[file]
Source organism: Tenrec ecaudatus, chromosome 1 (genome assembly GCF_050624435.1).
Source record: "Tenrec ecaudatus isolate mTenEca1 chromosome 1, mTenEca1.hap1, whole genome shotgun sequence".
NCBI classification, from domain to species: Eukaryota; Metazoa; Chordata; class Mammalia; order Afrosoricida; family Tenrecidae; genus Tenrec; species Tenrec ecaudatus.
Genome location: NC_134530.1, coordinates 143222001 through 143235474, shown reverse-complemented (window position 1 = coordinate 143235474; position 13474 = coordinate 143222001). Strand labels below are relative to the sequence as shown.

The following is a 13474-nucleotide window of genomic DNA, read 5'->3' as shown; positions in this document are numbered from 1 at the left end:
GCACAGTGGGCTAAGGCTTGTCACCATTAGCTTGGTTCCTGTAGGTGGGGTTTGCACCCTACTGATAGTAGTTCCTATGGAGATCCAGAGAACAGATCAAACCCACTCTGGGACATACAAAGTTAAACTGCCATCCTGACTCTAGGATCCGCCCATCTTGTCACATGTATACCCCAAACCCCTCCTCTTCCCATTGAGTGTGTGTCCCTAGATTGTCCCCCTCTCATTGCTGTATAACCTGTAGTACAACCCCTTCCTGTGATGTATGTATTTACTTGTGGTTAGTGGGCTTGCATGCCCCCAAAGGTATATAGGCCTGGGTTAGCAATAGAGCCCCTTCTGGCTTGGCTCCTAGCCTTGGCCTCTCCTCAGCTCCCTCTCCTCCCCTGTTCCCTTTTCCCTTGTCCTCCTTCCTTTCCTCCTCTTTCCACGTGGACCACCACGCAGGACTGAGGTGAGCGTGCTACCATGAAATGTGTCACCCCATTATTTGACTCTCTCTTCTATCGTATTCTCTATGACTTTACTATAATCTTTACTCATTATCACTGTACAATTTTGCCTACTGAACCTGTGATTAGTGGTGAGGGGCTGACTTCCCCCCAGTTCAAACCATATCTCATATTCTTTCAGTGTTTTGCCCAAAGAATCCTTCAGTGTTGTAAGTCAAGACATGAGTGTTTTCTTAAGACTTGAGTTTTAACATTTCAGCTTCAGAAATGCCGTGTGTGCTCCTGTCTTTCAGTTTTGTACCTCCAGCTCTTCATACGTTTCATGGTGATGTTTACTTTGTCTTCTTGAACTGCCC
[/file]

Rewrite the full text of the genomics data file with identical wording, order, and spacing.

Source organism: Tenrec ecaudatus, chromosome 1 (genome assembly GCF_050624435.1).
Source record: "Tenrec ecaudatus isolate mTenEca1 chromosome 1, mTenEca1.hap1, whole genome shotgun sequence".
NCBI classification, from domain to species: Eukaryota; Metazoa; Chordata; class Mammalia; order Afrosoricida; family Tenrecidae; genus Tenrec; species Tenrec ecaudatus.
Genome location: NC_134530.1, coordinates 143222001 through 143235474, shown reverse-complemented (window position 1 = coordinate 143235474; position 13474 = coordinate 143222001). Strand labels below are relative to the sequence as shown.

The following is a 13474-nucleotide window of genomic DNA, read 5'->3' as shown; positions in this document are numbered from 1 at the left end:
GCACAGTGGGCTAAGGCTTGTCACCATTAGCTTGGTTCCTGTAGGTGGGGTTTGCACCCTACTGATAGTAGTTCCTATGGAGATCCAGAGAACAGATCAAACCCACTCTGGGACATACAAAGTTAAACTGCCATCCTGACTCTAGGATCCGCCCATCTTGTCACATGTATACCCCAAACCCCTCCTCTTCCCATTGAGTGTGTGTCCCTAGATTGTCCCCCTCTCATTGCTGTATAACCTGTAGTACAACCCCTTCCTGTGATGTATGTATTTACTTGTGGTTAGTGGGCTTGCATGCCCCCAAAGGTATATAGGCCTGGGTTAGCAATAGAGCCCCTTCTGGCTTGGCTCCTAGCCTTGGCCTCTCCTCAGCTCCCTCTCCTCCCCTGTTCCCTTTTCCCTTGTCCTCCTTCCTTTCCTCCTCTTTCCACGTGGACCACCACGCAGGACTGAGGTGAGCGTGCTACCATGAAATGTGTCACCCCATTATTTGACTCTCTCTTCTATCGTATTCTCTATGACTTTACTATAATCTTTACTCATTATCACTGTACAATTTTGCCTACTGAACCTGTGATTAGTGGTGAGGGGCTGACTTCCCCCCAGTTCAAACCATATCTCATATTCTTTCAGTGTTTTGCCCAAAGAATCCTTCAGTGTTGTAAGTCAAGACATGAGTGTTTTCTTAAGACTTGAGTTTTAACATTTCAGCTTCAGAAATGCCGTGTGTGCTCCTGTCTTTCAGTTTTGTACCTCCAGCTCTTCATACGTTTCATGGTGATGTTTACTTTGTCTTCTTGAACTGCCC